Alternate Purveyor of Squiggly Things

Mischief Update–It’s Not All Pens Around Here

It’s not all pens around here, though you’d never know it by the ink samples on the dining room table.

No, there is a lot of messing with the human female so that she gets her exercise running around.  Take, for instance, the time the stockroom folks delivered a package that patently was not anything she had ordered.  It contained petri plates full of nutrient goo, meant for doing environmental sampling.  She called the Vendor Who’s Responsible and asked whose name was on the original PO.  They told her it was for someone named Craig Bell.  Armed with that info, she searched the A&M directory for anyone named Craig Bell.  She found a Greg Bell, so she called him and said she might have his package.  Then, since the VWR had just sent the good that were manufactured by another company, Hardly Diagnostics, she called them and was told the package was something ordered by one B.E., who actually is in the Biology Department.  So the human female called B.E., who met her in the hallway for a handoff.  B.E. got her plates, the human female had thirty minutes of her day wasted, and I had a good laugh.  Win-win, I’d say!

The human female and her prep staff were in charge of the snacks for the big, ten-day Teaching Assistant workshop that took place right before the start of the semester.  They received a schedule of all the break times and the human female carefully calculated how many snacks and drinks they’d need–six snack breaks times sixty participants, etc..  She went on a huge shopping run.  Then she found out they were responsible for two other breaks, so she had to go again.  I made sure that, on the second run, the Big Box Store was out of the cookie assortments everyone likes so much.  Or rather, they had them, it was just that each one had been opened. No idea what happened there (munch, munch…)

I also saw to it that on one of those runs, the human female’s university ID fell out of her pocket.  She didn’t know about it until she got an email from someone who works on campus saying that someone had found it and put it on the windshield of her doesn’t-work-on-campus boyfriend’s truck in the Big Box Store’s parking lot.  Rather than turning it in to the store, the boyfriend had taken it home.  The human female had to call him up and arrange to get it.  He wanted to take it to some coffee shop he was going to and leave it there.   The human female actually had to explain to him why leaving a card that identifies the worker’s department and which functions as, you know, a KEY in a public place was not a good idea.  She and the human female ended up driving all over the southern part of the city, out in the country, to catch up with him and get the card back.  That was a good one!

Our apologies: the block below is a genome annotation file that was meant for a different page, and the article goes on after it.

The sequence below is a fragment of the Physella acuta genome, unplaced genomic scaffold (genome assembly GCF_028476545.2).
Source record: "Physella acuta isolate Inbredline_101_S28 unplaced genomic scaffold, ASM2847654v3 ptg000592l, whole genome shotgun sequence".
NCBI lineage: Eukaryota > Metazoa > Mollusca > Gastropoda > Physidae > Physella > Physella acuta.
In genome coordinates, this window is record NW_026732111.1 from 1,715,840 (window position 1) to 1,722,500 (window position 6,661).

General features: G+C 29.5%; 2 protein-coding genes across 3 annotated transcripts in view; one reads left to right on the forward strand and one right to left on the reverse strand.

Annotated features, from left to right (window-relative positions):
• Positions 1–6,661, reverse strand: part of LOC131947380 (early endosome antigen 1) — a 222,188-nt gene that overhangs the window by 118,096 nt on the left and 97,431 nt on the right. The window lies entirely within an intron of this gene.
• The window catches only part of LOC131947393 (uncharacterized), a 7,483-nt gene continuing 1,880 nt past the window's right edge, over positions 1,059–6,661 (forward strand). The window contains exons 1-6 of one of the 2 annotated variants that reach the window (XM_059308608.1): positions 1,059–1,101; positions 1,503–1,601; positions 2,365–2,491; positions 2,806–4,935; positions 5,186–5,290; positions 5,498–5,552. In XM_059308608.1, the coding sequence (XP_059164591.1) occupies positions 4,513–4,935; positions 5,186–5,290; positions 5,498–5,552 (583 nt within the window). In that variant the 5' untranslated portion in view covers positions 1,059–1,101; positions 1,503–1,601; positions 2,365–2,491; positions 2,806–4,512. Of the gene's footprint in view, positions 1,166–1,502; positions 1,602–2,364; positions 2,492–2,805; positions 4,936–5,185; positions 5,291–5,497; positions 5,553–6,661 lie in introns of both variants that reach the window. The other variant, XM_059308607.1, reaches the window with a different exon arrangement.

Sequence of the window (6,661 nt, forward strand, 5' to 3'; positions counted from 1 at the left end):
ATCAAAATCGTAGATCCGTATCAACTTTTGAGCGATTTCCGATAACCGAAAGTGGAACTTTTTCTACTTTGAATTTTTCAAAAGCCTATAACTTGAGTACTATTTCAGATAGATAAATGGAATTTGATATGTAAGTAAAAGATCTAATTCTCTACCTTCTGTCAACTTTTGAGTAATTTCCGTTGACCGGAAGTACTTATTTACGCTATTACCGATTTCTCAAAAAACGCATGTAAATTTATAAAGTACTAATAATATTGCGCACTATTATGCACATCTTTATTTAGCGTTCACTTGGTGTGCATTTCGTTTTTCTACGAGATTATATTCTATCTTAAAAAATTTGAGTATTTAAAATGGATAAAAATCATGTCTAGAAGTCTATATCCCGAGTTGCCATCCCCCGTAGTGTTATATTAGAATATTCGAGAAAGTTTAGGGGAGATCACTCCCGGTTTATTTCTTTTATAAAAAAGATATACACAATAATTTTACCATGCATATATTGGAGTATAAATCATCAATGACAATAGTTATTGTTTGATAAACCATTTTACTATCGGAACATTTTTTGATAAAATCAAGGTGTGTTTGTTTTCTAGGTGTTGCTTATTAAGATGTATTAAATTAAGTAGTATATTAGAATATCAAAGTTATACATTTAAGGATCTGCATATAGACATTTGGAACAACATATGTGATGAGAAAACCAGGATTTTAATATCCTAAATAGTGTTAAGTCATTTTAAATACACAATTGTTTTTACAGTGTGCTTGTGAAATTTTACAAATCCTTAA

The first week of the semester was an absolute joy–for me.  One lane of the humans’ route to work was closed on the first day, and I arranged a fender-bender-tieup on the second.

The Thursday Night Home Football Opener caused as much trouble as predicted.  Traffic was a zoo.  Some employees were told they could leave at 1:00 and others were not.  Students were told to attend their afternoon classes, but some buildings were locked up early so they couldn’t do that.  I worked with the Memorial Student Center to be sure lockers in the MSC were available for the students to stash their stuff so they could go right to the game from class.  And then the next day, I saw to it that offer was rescinded.  Confusion is so exhilarating.

I’m still having fun with Workdon’t.  I had it mess up September’s insurance deduction for a lot of people.  And since the human female was finally able to hire a fourth Tech, I’ve had opportunities for mischief there, too.  He was hired three weeks ago, and he’s not in the system yet as far as anyone being able to code his ID card for the door locks.  Ah, door locks.  Love’em.  I’ve favored some of the Teaching Assistants and Lab Instructors in the same way.  There are all sorts of people wandering around who can’t get where they need to go.

The Purveyor of Squiggly Things continues to be a willing and able partner in the human female’s mental demise.  They are located in one of the states that bore the brunt of Hurricane Florence, so they shut down for a few days.  The human female had to put in her weekly order with them early, and then hope it came in time.  Then there was the time they canceled one item without notice (no Nostoc for you!).  The female didn’t notice it until the shipment arrived without it–no backorder notice had been sent.  Quickly, she scrambled to put in a phone/credit card order with the Alternate Purveyor of Squiggly Things–who also cancelled without any notice, on the exact same item.  The human female and her staff had to make do with prepared slides.  Then on the same lab, it wasn’t until Tuesday that the human female discovered that in one room, the jar of Nitella (a lovely freshwater alga) from the APOST contained no actual Nitella, just a lot of Bazania, a weedy aquatic liverwort that I’ve had fun spreading through all the freshwater tanks on the floor.  The human female called up the APOST to chew them out for sending bad merchandise, but they couldn’t find the PO in their system.  Why?  Because the human female had canceled the order when they couldn’t ship the Nostoc, so the Nitella in the lab was from a previous semester.  Didn’t she look like an idiot for not remembering?  Yes, she did!  And even moreso when she discovered that the Oedogonium in one of the lab rooms was also mostly Bazania.  Have I mentioned how much I like Bazania?

Then, on another order, the Purveyor of Squiggly Things just randomly changed the shipping date from one in September to one in October.  The human female caught it in time.  I still don’t think she’s realized that half of the employees at POST actually work for me.